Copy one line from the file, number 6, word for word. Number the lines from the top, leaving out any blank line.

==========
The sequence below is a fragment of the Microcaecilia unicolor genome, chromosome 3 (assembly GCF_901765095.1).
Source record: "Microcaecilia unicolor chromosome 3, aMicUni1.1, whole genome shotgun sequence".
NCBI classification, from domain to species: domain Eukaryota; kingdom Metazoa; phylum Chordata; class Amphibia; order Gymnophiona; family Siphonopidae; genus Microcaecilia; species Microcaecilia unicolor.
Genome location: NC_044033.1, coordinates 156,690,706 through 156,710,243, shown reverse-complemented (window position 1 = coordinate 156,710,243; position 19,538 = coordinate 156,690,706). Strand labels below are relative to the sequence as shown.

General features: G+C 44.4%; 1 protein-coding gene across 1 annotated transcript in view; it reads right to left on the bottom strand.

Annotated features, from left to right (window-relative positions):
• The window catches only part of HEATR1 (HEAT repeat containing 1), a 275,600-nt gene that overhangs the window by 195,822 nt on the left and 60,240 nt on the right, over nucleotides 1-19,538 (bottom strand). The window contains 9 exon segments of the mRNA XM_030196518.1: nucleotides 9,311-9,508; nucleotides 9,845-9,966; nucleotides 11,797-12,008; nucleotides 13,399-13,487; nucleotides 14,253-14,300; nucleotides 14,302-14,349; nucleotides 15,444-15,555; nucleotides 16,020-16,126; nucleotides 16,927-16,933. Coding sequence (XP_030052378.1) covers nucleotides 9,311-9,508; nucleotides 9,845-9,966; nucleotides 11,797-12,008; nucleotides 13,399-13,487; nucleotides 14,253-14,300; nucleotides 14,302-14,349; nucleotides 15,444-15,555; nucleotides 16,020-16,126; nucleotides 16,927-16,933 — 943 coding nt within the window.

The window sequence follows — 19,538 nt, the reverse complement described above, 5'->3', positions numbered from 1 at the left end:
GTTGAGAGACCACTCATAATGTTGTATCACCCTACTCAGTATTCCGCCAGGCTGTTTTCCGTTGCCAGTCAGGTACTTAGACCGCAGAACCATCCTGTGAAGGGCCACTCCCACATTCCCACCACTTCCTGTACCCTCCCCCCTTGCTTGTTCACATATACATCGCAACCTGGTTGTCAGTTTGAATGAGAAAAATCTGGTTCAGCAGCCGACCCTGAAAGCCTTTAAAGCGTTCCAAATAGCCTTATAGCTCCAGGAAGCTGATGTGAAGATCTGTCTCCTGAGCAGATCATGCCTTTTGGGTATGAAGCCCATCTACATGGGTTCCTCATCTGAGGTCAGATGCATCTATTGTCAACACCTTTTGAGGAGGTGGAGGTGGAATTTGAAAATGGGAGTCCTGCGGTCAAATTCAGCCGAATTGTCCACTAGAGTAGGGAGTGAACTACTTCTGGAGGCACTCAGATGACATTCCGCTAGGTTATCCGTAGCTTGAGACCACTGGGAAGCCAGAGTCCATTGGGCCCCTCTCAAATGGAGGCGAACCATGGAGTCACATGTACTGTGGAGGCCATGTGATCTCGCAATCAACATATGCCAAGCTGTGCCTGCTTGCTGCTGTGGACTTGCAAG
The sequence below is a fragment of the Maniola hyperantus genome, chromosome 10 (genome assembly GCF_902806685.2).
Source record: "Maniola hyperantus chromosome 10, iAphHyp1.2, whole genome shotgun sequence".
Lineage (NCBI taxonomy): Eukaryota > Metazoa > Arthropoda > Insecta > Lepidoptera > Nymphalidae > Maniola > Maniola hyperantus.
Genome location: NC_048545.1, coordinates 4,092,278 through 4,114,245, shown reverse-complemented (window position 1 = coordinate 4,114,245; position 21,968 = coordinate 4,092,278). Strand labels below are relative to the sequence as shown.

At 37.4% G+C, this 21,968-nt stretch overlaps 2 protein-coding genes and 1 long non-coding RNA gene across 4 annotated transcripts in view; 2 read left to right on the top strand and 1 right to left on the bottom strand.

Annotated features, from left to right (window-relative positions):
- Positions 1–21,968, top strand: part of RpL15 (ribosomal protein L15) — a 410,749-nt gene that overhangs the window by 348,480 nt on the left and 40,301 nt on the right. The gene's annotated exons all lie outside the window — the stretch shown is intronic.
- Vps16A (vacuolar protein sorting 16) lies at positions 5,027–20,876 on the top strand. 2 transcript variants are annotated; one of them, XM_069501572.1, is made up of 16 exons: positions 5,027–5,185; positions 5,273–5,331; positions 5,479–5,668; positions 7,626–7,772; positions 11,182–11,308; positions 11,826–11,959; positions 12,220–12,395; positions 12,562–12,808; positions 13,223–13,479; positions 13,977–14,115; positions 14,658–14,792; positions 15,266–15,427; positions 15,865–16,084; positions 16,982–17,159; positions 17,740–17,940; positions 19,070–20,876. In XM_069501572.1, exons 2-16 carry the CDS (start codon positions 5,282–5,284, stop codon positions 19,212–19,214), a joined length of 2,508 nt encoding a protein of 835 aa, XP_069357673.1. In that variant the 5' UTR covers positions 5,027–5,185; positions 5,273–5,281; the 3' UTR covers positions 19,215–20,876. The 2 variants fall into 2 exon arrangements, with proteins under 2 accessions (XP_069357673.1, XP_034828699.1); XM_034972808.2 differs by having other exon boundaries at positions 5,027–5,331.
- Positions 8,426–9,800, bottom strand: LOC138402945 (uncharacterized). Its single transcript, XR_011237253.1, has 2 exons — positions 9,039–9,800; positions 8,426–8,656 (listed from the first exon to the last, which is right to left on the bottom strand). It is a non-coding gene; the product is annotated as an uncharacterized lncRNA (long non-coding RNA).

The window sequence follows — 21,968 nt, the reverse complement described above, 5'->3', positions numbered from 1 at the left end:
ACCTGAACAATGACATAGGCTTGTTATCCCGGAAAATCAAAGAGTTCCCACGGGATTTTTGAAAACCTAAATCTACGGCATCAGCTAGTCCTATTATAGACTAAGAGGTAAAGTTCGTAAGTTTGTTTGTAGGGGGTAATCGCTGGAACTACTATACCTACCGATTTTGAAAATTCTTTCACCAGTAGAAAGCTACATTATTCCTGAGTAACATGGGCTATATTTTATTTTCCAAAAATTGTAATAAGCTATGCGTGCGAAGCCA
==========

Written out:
Annotated features, from left to right (window-relative positions):